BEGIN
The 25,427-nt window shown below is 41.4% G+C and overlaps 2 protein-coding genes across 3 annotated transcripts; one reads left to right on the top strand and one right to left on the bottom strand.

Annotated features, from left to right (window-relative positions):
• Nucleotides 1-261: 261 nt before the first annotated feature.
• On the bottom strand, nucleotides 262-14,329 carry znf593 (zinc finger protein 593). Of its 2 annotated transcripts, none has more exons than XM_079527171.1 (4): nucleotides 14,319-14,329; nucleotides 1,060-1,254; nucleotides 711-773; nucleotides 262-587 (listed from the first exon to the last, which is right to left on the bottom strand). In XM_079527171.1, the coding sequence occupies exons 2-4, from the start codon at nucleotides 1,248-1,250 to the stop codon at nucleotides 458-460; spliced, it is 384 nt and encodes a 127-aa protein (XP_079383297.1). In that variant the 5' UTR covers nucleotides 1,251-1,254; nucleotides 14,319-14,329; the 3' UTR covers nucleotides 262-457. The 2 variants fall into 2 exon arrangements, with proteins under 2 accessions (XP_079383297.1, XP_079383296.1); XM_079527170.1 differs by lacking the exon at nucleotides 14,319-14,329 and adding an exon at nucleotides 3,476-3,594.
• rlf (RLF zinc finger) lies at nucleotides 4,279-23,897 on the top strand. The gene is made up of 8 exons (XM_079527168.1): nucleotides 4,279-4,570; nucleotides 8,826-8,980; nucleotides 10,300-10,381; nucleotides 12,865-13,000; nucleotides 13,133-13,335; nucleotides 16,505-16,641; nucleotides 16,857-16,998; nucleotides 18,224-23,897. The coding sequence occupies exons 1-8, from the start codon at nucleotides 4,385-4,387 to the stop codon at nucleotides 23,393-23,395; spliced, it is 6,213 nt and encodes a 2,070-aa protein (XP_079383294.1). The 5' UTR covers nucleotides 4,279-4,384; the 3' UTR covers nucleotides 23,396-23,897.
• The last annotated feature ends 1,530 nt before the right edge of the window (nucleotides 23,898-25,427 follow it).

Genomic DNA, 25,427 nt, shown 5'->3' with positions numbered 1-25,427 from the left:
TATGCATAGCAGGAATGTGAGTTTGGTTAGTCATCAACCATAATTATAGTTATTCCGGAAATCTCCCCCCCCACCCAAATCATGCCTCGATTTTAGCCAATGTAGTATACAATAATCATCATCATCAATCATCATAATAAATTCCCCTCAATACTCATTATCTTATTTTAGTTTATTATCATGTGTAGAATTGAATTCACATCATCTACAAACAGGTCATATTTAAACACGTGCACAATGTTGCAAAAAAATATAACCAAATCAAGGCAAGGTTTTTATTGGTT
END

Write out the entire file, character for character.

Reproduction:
The 25,427-nt window shown below is 41.4% G+C and overlaps 2 protein-coding genes across 3 annotated transcripts; one reads left to right on the top strand and one right to left on the bottom strand.

Annotated features, from left to right (window-relative positions):
• Nucleotides 1-261: 261 nt before the first annotated feature.
• On the bottom strand, nucleotides 262-14,329 carry znf593 (zinc finger protein 593). Of its 2 annotated transcripts, none has more exons than XM_079527171.1 (4): nucleotides 14,319-14,329; nucleotides 1,060-1,254; nucleotides 711-773; nucleotides 262-587 (listed from the first exon to the last, which is right to left on the bottom strand). In XM_079527171.1, the coding sequence occupies exons 2-4, from the start codon at nucleotides 1,248-1,250 to the stop codon at nucleotides 458-460; spliced, it is 384 nt and encodes a 127-aa protein (XP_079383297.1). In that variant the 5' UTR covers nucleotides 1,251-1,254; nucleotides 14,319-14,329; the 3' UTR covers nucleotides 262-457. The 2 variants fall into 2 exon arrangements, with proteins under 2 accessions (XP_079383297.1, XP_079383296.1); XM_079527170.1 differs by lacking the exon at nucleotides 14,319-14,329 and adding an exon at nucleotides 3,476-3,594.
• rlf (RLF zinc finger) lies at nucleotides 4,279-23,897 on the top strand. The gene is made up of 8 exons (XM_079527168.1): nucleotides 4,279-4,570; nucleotides 8,826-8,980; nucleotides 10,300-10,381; nucleotides 12,865-13,000; nucleotides 13,133-13,335; nucleotides 16,505-16,641; nucleotides 16,857-16,998; nucleotides 18,224-23,897. The coding sequence occupies exons 1-8, from the start codon at nucleotides 4,385-4,387 to the stop codon at nucleotides 23,393-23,395; spliced, it is 6,213 nt and encodes a 2,070-aa protein (XP_079383294.1). The 5' UTR covers nucleotides 4,279-4,384; the 3' UTR covers nucleotides 23,396-23,897.
• The last annotated feature ends 1,530 nt before the right edge of the window (nucleotides 23,898-25,427 follow it).

Genomic DNA, 25,427 nt, shown 5'->3' with positions numbered 1-25,427 from the left:
TATGCATAGCAGGAATGTGAGTTTGGTTAGTCATCAACCATAATTATAGTTATTCCGGAAATCTCCCCCCCCACCCAAATCATGCCTCGATTTTAGCCAATGTAGTATACAATAATCATCATCATCAATCATCATAATAAATTCCCCTCAATACTCATTATCTTATTTTAGTTTATTATCATGTGTAGAATTGAATTCACATCATCTACAAACAGGTCATATTTAAACACGTGCACAATGTTGCAAAAAAATATAACCAAATCAAGGCAAGGTTTTTATTGGTT